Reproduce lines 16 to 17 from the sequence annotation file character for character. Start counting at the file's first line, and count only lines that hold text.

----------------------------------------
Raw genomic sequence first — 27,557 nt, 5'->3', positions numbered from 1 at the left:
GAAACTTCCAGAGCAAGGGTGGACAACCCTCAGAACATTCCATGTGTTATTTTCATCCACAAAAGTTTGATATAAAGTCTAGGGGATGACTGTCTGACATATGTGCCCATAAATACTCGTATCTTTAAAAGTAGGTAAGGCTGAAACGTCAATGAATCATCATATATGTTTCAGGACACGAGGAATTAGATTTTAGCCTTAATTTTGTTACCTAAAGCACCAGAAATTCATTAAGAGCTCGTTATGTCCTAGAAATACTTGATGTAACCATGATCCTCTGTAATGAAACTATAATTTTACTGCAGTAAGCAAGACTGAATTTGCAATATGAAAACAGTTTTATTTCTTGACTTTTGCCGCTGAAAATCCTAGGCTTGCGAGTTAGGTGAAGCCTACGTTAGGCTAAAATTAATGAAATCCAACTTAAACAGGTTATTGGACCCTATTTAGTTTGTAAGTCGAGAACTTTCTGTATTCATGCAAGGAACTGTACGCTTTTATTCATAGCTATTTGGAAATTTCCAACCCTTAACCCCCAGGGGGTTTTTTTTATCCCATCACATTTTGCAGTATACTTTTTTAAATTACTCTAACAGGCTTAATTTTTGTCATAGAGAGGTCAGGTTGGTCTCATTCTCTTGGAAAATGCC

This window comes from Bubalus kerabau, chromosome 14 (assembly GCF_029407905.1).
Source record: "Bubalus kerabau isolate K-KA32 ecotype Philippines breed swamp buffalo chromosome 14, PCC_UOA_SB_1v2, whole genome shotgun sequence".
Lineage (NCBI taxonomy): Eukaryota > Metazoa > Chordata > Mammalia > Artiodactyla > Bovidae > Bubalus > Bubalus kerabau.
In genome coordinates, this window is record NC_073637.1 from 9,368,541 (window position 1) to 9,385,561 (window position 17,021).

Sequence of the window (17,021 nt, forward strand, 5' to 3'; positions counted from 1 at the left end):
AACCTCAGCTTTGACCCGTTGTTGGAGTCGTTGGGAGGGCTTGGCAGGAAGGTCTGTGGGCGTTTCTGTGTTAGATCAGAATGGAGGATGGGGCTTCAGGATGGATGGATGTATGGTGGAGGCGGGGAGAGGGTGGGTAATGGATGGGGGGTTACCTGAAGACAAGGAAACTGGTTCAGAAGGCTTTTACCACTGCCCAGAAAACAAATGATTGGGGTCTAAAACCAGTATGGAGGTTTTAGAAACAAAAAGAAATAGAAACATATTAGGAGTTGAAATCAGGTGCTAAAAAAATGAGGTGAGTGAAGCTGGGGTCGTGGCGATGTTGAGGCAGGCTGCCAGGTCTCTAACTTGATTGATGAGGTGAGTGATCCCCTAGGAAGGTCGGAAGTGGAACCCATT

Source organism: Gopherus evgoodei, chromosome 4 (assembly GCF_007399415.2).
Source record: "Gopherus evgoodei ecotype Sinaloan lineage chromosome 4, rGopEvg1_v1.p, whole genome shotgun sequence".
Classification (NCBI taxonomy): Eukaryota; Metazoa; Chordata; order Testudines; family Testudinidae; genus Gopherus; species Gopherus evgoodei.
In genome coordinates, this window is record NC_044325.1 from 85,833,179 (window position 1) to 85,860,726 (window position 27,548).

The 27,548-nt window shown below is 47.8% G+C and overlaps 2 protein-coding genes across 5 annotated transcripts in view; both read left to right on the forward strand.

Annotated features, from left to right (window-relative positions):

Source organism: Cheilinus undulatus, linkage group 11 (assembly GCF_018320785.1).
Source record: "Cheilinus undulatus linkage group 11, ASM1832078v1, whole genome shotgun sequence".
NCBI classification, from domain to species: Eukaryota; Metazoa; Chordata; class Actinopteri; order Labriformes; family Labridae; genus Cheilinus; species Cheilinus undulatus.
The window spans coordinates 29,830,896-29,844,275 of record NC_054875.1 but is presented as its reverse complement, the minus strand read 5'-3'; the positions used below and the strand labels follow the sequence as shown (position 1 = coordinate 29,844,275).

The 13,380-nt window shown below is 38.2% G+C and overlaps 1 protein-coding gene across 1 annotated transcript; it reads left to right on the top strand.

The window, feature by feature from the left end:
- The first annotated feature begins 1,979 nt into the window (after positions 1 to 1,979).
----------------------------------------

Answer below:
Source record: "Cheilinus undulatus linkage group 11, ASM1832078v1, whole genome shotgun sequence".
NCBI classification, from domain to species: Eukaryota; Metazoa; Chordata; class Actinopteri; order Labriformes; family Labridae; genus Cheilinus; species Cheilinus undulatus.